When Fox News reported last month about a lengthy laundry list of terror-tied individuals, and in several cases actual terrorist operatives (with at least one currently serving a 20 year prison sentence on terrorism support charges), had been attending and leading prayers on Capitol Hill for the Congressional Muslim Staff Association (CMSA), the group trotted out GOP activist Suhail Khan to attack its critics.
The investigation into the U.S. Capitol’s terrorist turnstile began when I reported here at HUMAN EVENTS about video showing wanted al-Qaeda cleric Anwar al-Aulaqi, currently subject to a kill or capture order signed by President Obama, leading Friday jummah prayers for the congressional Muslim staffers in 2001. Several weeks later I noted that another al-Qaeda official, Anwar Hajjaj, who was the head of the Taibah International Aid Association listed by the U.S. government as a designated global terrorist organization in 2004, had been videotaped by Roll Call leading prayers for CMSA just this past April.
When several media organizations, including Fox, began looking into the speakers the group was bringing into the U.S. Capitol every Friday and contacted CMSA officials for comment, CMSA promptly took down their entire website and ordered CMSA members not to respond to the media.
In an interview with the San Francisco-based Religion Dispatches, Suhail Khan condemned the Fox News investigation as “anti-Muslim bigotry”. Apparently asking questions why terror-tied individuals had been leading prayers for the group inside the home of America’s top legislative body is inherently discriminatory.
Attempting to deflect the impact of these media reports, Khan immediately attacked a whole host of “anti-Muslim” bogeymen whom he accused of dredging up evidence unflattering to his associates:
Since 9/11 there have been a couple of individuals that have been spending a lot of money to cull through tapes and videos of conferences and TV programs and the Internet to look for information that is critical of Muslims and Muslim-Americans getting involved in public policy. They compile that into a guilt-by-association Powerpoint and then shop it to reporters.
He then identified a long list of suspected individuals, curiously, none of whom were quoted in the Fox News article he was condemning.
Khan then turned to the real sticking point: the video of Anwar al-Aulaqi on Capitol Hill:
If al-Awaki [sic] came, we would condemn that. If he came, it was years before anyone knew who he was and before he had an association with al Qaeda,” adding “it was not like he was invited after he went to Yemen and became an al Qaeda leader.”
There is no question that Aulaqi “came” as there is video of him at the event that was included as part of the PBS documentary, Muhammad: Legacy of a Prophet (is PBS also part of Khan’s “anti-Muslim bigots” brigade?). And contrary to his representations, Aulaqi was invited to preach on Capitol Hill in 2001 – two years after the FBI began its investigation into the cleric’s terrorist ties and while he was serving as the spiritual mentor for at least two of the 9/11 hijackers as reported by the 9/11 Commission.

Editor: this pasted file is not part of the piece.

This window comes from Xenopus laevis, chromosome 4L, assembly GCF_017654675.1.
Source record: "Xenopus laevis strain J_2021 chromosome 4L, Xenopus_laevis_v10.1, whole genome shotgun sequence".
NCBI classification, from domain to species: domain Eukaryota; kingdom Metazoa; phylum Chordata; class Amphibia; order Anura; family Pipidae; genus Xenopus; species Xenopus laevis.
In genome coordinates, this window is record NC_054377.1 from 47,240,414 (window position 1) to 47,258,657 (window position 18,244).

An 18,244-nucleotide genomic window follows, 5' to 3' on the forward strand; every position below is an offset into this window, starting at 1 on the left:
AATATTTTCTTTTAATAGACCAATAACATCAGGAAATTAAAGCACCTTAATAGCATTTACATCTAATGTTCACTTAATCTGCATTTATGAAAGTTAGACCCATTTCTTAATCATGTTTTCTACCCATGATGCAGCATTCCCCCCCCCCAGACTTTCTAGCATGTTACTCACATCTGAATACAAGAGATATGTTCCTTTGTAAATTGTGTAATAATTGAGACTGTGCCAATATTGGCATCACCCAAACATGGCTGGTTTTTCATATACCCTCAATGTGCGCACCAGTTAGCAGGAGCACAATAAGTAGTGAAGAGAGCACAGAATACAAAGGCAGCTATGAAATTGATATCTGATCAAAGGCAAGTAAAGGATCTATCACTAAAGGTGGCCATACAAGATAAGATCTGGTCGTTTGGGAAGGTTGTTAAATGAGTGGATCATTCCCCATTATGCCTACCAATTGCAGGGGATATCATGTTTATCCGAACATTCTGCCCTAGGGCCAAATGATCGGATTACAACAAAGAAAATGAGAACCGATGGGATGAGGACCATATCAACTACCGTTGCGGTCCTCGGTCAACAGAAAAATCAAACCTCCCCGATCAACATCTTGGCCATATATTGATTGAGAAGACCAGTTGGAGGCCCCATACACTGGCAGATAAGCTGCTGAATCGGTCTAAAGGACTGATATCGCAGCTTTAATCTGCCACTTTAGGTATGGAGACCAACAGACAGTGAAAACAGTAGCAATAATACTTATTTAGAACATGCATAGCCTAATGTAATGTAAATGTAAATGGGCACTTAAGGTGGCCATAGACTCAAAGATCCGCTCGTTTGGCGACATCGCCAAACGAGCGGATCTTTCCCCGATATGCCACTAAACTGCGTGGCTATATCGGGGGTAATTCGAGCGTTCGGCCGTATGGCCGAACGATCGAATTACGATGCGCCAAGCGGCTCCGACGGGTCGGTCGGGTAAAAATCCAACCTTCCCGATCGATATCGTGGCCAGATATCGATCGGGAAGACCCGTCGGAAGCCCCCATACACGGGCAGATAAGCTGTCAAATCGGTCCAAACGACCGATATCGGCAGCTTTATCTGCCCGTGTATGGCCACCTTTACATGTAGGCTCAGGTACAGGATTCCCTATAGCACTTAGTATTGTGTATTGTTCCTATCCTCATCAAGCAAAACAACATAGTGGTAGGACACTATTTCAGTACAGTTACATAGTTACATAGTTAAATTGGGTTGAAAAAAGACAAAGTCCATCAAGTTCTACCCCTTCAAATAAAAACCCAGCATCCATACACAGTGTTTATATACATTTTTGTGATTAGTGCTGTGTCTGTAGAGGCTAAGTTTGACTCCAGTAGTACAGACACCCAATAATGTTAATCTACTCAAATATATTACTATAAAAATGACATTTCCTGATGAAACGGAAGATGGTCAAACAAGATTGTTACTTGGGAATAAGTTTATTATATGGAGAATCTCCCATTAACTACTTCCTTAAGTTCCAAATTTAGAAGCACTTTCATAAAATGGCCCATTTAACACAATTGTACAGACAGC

Khan also tries to beg off the reality of Aulaqi’s presence at the meetings by representing that the al-Qaeda cleric merely “came” to the prayer meetings, presumably leading us to believe that he wandered off the streets into this public meeting. But what the video shows is that Aulaqi was delivering the sermon and leading the prayers at the event.
Khan failed to acknowledge or provide any explanation why Anwar Hajjaj was similarly asked to lead prayers for CMSA just this past April. He also failed to acknowledge another recent CMSA prayer leader reported by Fox, Esam Omeish, who was forced to resign from the Virginia Commission on Immigration in September 2007 just days after his appointment by VA Governor Tim Kaine when video emerged of Omeish speaking to a rally encouraging violent jihad (as reported by those “anti-Muslim bigots” at the Washington Post).
Khan also takes a pot-shot at myself:
He also said that the claim in the Fox piece by Patrick Poole that Council on American Islamic Relations plays a big role in choosing speakers “is not true. . . . they have absolutely no hand in choosing anybody.”
The problem is that I made no sort of claim about CAIR’s involvement in selecting CMSA speakers – something which could have easily been verified by Religion News by reviewing the Fox News article (I have emailed Religion News requesting a correction, which they have yet to make).
I can understand Suhail Khan’s discomfort in having to answer tough questions about an organization he admits he had a hand in founding and continues to be active with. And admittedly, Khan has a long history of throwing out “anti-Muslim” charges against anyone critical of his terror-tied friends and associates to avoid answering hard questions.
But rather than directing his rage at anyone who dares ask why al-Qaeda-linked individuals and terrorist supporters are leading prayers in the halls of Congress as “anti-Muslim bigots” and complaining of guilt-by-association, Khan should be asking his friends who lead the CMSA exactly how their system has so glaringly broken down. If his interview defending the U.S. Capitol’s terrorist turnstile is any indication, that isn’t going to happen anytime soon.